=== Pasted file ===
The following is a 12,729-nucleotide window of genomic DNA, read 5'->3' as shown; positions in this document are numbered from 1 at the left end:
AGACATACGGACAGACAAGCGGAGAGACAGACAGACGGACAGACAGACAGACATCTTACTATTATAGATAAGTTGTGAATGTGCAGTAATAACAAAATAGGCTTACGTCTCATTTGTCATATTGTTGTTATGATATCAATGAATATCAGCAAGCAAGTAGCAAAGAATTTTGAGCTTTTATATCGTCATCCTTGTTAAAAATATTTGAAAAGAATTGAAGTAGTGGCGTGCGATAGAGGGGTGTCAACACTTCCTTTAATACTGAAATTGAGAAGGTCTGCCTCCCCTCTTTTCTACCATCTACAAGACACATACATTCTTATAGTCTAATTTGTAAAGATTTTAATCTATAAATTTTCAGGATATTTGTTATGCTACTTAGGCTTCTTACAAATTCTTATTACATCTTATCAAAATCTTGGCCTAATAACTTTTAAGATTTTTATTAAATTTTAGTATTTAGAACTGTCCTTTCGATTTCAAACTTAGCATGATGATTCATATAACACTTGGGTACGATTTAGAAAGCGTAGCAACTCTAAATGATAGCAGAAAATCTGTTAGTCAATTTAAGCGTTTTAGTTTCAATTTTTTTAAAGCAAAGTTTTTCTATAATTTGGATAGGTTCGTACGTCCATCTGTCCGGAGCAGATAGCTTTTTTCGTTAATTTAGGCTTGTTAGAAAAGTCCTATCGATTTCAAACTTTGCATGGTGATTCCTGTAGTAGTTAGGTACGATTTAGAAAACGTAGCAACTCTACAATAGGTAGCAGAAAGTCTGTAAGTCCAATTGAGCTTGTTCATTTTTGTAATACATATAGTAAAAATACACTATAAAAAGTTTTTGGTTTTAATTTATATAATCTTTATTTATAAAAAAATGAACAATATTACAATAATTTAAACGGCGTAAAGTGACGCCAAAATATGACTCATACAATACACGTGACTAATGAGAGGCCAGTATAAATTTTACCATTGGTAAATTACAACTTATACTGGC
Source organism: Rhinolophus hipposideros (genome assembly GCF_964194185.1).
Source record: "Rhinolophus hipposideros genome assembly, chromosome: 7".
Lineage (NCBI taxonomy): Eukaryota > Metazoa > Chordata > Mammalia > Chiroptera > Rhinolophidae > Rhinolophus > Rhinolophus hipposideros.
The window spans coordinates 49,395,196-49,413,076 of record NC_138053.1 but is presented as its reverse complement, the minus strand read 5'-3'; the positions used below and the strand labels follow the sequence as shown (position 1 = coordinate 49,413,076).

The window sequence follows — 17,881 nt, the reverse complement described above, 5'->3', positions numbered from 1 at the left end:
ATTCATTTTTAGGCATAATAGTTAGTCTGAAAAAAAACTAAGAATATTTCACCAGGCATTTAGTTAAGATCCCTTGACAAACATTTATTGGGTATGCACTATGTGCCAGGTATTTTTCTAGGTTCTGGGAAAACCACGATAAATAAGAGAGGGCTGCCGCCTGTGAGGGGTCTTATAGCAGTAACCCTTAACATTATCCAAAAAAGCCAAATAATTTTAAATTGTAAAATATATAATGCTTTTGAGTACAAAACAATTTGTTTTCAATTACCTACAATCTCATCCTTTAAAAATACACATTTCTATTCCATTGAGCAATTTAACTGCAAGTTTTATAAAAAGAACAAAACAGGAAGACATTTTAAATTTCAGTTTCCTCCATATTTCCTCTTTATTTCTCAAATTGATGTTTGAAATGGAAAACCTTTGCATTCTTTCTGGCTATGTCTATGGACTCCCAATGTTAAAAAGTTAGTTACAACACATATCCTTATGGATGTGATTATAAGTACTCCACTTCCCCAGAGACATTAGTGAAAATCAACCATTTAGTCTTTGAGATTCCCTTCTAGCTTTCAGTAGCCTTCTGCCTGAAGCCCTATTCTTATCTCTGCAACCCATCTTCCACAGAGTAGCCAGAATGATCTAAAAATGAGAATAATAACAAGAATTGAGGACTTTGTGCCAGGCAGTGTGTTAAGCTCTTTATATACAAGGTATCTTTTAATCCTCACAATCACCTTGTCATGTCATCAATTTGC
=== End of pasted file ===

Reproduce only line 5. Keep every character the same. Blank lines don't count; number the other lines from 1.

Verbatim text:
Lineage (NCBI taxonomy): Eukaryota > Metazoa > Chordata > Mammalia > Chiroptera > Rhinolophidae > Rhinolophus > Rhinolophus hipposideros.